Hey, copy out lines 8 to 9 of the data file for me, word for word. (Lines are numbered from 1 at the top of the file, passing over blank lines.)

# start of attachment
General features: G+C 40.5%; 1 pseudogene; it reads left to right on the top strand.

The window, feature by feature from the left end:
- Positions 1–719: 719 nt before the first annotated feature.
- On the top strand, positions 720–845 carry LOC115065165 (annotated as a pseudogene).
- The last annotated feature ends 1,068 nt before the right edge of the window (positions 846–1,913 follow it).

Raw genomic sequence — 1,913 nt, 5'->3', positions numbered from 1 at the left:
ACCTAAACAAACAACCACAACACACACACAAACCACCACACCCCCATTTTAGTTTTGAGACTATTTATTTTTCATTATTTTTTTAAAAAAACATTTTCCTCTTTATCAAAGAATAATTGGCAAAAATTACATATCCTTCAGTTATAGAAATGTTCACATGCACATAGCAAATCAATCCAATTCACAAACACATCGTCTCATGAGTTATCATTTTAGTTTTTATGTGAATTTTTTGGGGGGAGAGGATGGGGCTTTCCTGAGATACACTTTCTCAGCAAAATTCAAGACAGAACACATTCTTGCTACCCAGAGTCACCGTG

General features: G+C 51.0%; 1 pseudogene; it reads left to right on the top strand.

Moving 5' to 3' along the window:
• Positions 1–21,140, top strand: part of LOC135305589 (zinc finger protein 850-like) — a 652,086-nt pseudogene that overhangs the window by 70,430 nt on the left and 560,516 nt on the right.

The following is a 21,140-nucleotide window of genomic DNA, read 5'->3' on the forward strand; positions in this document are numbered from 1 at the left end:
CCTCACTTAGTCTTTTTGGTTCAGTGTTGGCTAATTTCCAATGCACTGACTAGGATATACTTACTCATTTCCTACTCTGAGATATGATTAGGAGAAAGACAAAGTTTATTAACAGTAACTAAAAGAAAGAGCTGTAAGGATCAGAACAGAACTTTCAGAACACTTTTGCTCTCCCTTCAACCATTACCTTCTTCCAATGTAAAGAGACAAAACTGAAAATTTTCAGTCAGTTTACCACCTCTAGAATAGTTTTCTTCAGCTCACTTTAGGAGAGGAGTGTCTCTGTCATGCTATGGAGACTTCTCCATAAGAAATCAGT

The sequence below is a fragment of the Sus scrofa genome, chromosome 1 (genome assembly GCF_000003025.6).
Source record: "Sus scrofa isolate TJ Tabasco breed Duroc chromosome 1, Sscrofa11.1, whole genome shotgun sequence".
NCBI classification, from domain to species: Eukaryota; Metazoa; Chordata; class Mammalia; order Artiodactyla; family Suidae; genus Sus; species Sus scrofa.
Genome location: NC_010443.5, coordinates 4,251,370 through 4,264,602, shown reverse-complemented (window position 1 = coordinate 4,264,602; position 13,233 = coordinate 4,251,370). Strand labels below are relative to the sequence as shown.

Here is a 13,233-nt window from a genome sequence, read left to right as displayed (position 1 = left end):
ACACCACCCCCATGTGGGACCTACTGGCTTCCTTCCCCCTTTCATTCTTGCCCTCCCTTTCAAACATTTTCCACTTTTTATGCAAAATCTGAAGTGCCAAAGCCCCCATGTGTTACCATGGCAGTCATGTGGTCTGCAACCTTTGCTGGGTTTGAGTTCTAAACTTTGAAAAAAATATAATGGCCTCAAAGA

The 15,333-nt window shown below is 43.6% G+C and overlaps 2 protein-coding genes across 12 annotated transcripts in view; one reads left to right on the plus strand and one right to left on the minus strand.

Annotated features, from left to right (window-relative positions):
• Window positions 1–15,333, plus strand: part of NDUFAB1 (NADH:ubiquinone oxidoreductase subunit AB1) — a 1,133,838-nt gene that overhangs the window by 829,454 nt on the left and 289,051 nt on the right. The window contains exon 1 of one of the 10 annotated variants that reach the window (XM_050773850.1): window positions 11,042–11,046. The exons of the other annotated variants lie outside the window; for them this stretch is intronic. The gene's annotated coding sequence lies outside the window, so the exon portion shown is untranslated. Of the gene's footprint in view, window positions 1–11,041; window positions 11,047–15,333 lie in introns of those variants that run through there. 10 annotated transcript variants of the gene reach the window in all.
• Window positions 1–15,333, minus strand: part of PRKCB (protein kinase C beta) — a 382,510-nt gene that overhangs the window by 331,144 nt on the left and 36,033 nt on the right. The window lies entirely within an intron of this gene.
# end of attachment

General features: G+C 51.0%; 1 pseudogene; it reads left to right on the top strand.

Moving 5' to 3' along the window: